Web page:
I never really thought about the mechanics of the system, perhaps because I was too lazy or disinterested to read through the ponderous Handicap Manual (now called the Rules of Handicapping). I gave full credit to the boffins who came up with the convoluted doorstop but never cared to interview the geniuses behind the curtain.
And then, this year, along came the World Handicap System.
Perhaps because of the restrictions due to COVID-19, golfers had more time on their hands. In any case, I’ve never been asked more handicap-related questions at the course or on social media. So, taking a cue from the manuals that accompany your new car or fridge or TV, here’s my version of a “Quick Start Guide” for the World Handicap System.
Why a new handicap system?
Why not? Golf now has both a globally recognized set of Rules as well as a worldwide handicap system. Even if you never travel outside Canada, you can be assured you are playing the same game as every other golfer around the world. The new system may require some tweaking after it’s been in effect for a while but it’s doubtful there will be another significant revision in the near future.
How does the new World Handicap System work?
At one of the meetings of the 23-member committee tasked with creating the new system, a USGA delegate compared understanding the intricacies of the handicapping system with air travel.
“I have no idea how an airplane works. I don’t understand jet propulsion, aeronautics and so on, but I trust that when I get on that plane, it will get me safely to the destination I intended.”*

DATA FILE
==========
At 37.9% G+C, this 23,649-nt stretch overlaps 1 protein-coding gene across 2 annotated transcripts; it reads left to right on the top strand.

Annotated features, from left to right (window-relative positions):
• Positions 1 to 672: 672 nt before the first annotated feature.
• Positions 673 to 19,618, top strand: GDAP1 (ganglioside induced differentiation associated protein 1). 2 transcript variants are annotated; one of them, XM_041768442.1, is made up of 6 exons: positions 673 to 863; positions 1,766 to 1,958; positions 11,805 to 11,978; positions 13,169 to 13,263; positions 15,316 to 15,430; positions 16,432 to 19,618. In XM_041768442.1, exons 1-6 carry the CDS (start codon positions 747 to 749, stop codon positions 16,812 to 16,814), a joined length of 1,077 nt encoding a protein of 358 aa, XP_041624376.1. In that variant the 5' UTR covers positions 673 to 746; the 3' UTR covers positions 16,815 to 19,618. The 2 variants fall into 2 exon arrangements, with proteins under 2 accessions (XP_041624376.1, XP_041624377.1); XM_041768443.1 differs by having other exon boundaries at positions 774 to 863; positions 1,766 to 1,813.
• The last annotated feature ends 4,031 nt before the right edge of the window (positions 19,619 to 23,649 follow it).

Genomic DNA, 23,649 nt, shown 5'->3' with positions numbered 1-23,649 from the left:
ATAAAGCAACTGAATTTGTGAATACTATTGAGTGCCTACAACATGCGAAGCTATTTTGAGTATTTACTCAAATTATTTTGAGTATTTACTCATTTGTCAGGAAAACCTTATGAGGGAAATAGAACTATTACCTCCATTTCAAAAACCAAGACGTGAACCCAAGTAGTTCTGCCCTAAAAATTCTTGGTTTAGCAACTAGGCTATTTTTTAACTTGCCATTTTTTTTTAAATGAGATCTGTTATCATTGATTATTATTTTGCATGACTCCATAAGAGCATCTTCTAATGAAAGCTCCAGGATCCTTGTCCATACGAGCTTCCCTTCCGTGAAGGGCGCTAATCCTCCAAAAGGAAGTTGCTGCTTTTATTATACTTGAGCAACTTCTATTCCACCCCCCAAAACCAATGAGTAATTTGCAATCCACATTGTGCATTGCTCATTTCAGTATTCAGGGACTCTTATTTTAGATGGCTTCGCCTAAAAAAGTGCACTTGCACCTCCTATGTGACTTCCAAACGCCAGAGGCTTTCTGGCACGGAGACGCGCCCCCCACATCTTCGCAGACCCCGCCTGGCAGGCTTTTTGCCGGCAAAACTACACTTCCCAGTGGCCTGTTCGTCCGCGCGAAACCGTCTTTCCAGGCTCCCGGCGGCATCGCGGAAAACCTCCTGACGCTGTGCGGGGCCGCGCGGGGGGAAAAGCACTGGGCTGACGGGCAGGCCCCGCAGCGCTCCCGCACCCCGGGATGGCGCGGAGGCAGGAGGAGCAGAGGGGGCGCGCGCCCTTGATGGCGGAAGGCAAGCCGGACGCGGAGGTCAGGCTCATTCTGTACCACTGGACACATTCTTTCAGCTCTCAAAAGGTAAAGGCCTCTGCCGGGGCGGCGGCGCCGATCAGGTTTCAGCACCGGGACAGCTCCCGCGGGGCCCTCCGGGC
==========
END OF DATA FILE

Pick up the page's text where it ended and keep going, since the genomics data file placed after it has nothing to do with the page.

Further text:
Likewise, the process of coming up with the World Handicap System would make your head spin, so just concern yourself with the final outcome.
But if you’re in quarantine or a masochist or one of those aforementioned boffins, you can review the Rules of Handicapping here.
Has the Course Handicap calculation changed?
Yes. To your benefit. Under the old system, there might have been just a two- or three-shot difference in your Course Handicap from the front to back set of tees, despite the fact that those tee decks might be separated by 1,500 yards.
Under the new system, that difference now might be 10 to 12 shots because the par of the course has been integrated into the calculation.
Why doesn’t my Handicap Index go up when I post a high score?
Under the old system, the low 10 of your most recent 20 scores were used to calculate your Handicap Index. Under the new system, the low eight are used. So that bad score may not enter into the calculation. Similarly, using the most recent eight scores instead of 10 may have lowered your Index.
What the heck is Net Double Bogey?
“Net Double Bogey” has replaced the old Equitable Stroke Control system (ESC).
Now everyone’s maximum score for handicap purposes is net double bogey. Simply put, this is the par of the hole PLUS two strokes (double bogey) PLUS any handicap strokes you may be allowed on that hole.
If you don’t want to have to figure that out when you’re posting your score, let the Golf Canada Score Center do it for you. When you enter your score hole by hole, the Score Center automatically adjusts for net double bogey.